In imposing a four-year suspension, the court noted the lawyer’s Facebook posts appeared to be the result of a “foolish, impulsive decision,” rather than a pattern of conduct. The court also noted that the lawyer’s misconduct was an “isolated” event.
Wisconsin Ethics Rules
If it happened in Wisconsin, the facts in the Tennessee case of In re Sitton would possibly implicate Wisconsin Supreme Court Rule 20:1.2(d).
SCR 20:1.2(d) says: “A lawyer shall not counsel a client to engage, or assist a client, in conduct that the lawyer knows is criminal or fraudulent.”
The rule only allows a lawyer to “discuss the legal consequences of any proposed course of conduct with a client and may counsel or assist a client to make a good faith effort to determine the validity, scope, meaning or application of the law.”
In the Tennessee case, Mr. Sitton was not charged with violating Rule 1.2(d), and consequently, the hearing panel did not make a finding about whether Ms. Houston should be considered a “client” at the time of the Facebook posts.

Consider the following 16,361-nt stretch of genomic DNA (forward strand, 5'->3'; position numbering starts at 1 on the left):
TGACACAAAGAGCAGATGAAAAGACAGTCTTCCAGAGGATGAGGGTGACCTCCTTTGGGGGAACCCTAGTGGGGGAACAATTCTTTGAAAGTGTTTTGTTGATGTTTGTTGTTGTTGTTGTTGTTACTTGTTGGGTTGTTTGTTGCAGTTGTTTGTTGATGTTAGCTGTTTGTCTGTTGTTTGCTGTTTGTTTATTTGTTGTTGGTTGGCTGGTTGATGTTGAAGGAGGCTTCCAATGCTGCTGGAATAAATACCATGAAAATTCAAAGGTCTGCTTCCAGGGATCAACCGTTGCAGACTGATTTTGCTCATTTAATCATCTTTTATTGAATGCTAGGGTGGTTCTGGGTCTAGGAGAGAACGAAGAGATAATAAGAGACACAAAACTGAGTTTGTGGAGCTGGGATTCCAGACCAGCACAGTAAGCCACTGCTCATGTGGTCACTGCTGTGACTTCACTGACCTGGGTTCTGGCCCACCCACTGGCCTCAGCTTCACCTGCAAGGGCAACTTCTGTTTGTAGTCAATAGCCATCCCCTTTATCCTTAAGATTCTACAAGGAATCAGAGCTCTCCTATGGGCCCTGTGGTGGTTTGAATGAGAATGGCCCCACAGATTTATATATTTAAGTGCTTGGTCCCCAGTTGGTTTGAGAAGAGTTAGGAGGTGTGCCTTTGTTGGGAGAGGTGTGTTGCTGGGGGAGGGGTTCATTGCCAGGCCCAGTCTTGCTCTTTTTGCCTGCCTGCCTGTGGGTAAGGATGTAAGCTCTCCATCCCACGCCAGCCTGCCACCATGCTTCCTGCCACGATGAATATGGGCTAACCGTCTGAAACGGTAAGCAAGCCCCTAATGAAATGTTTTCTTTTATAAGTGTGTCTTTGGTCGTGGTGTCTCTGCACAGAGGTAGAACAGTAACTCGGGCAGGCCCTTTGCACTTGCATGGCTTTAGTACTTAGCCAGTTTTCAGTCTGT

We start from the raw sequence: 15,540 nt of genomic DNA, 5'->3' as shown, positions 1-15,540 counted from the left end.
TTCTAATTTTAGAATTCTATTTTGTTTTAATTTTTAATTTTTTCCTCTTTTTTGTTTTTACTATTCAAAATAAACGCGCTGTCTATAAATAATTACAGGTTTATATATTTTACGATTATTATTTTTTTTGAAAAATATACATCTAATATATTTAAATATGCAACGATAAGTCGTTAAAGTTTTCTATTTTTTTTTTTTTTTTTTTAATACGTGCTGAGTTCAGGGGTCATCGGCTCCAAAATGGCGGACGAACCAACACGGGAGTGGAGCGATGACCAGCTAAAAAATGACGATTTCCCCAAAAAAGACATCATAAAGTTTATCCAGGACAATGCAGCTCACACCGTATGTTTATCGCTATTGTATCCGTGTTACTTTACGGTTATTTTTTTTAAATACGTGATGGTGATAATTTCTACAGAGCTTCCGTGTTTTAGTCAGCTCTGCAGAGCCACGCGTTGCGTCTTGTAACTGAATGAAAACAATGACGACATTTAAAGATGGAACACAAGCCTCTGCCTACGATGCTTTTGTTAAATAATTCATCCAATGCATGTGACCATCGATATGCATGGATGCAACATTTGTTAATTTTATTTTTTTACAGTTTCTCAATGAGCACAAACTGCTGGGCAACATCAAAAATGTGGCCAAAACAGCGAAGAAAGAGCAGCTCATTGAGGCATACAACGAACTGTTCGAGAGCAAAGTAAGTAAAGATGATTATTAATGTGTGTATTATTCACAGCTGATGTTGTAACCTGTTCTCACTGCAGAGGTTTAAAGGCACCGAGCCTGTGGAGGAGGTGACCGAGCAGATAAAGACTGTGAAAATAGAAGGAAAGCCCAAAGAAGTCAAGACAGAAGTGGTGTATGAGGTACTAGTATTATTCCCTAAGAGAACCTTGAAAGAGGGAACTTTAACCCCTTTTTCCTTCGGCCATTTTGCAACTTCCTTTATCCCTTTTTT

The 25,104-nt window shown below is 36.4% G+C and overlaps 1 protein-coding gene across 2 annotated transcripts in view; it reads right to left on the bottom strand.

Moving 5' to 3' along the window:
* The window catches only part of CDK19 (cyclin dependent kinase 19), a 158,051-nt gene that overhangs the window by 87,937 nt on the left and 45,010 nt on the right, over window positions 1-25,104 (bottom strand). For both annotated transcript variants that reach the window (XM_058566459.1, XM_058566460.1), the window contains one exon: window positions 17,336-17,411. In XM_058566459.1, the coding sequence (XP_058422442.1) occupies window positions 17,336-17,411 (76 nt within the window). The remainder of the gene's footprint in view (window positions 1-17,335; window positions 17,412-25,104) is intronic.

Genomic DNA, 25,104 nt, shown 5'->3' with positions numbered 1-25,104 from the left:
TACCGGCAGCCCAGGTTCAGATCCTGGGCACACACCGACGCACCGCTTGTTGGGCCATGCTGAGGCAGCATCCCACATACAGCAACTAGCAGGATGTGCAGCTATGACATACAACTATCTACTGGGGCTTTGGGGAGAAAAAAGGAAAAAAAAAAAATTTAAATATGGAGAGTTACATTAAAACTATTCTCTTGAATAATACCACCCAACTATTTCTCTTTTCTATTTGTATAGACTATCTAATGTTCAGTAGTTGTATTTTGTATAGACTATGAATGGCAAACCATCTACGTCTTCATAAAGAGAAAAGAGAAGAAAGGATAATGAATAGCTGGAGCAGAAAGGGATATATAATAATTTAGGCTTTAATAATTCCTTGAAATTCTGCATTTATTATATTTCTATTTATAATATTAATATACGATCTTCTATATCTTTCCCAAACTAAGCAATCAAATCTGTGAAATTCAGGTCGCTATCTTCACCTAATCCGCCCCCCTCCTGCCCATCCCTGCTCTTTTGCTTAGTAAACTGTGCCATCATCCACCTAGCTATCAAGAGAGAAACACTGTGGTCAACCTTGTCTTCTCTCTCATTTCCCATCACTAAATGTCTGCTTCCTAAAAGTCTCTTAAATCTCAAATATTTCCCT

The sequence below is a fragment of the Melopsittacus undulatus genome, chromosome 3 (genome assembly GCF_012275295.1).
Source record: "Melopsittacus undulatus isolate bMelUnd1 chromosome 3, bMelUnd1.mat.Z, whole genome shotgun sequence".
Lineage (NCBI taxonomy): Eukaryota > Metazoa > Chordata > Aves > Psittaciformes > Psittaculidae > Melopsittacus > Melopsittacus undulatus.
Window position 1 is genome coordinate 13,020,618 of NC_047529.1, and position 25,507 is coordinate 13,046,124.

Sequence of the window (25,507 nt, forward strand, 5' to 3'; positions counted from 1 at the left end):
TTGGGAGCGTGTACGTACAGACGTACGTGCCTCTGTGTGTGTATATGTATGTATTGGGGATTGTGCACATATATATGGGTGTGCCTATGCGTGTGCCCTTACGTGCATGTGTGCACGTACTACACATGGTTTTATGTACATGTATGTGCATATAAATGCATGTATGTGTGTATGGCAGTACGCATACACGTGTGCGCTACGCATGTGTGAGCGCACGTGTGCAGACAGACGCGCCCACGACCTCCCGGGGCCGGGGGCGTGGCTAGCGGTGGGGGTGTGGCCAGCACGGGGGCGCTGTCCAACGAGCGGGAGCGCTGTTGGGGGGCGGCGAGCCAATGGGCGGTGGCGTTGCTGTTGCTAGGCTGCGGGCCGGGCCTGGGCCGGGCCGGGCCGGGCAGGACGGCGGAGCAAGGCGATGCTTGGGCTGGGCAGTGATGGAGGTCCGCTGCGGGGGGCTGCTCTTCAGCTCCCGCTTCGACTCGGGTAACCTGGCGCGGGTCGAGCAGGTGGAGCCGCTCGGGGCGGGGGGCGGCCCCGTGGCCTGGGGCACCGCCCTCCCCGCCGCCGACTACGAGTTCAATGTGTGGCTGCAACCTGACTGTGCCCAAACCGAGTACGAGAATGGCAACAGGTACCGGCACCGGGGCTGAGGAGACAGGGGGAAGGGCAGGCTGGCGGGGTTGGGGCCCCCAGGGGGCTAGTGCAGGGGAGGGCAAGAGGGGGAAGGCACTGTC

However, the hearing panel referenced Rule 1.2(d) in a footnote, noted that Mr. Sitton did not dispute the fact that Ms. Houston perceived his comments as legal advice, and characterized the lawyer’s statements on Facebook as “gratuitous legal advice.”
This decision illustrates yet another hazard of social media – creating an “unintended client.” The Wisconsin Rules of Professional conduct do not determine whether a client-lawyer relationship exists. Paragraph  of the Preamble and Scope to the Rules states: “Furthermore, for purposes of determining the lawyer's authority and responsibility, principles of substantive law external to these rules determine whether a client-lawyer relationship exists.”
To determine whether a client-lawyer relationship has been formed, most jurisdictions, including Wisconsin, are guided by section 14 of the Restatement (Third) of the Law Governing Lawyers. The lawyer-client relationship arises when: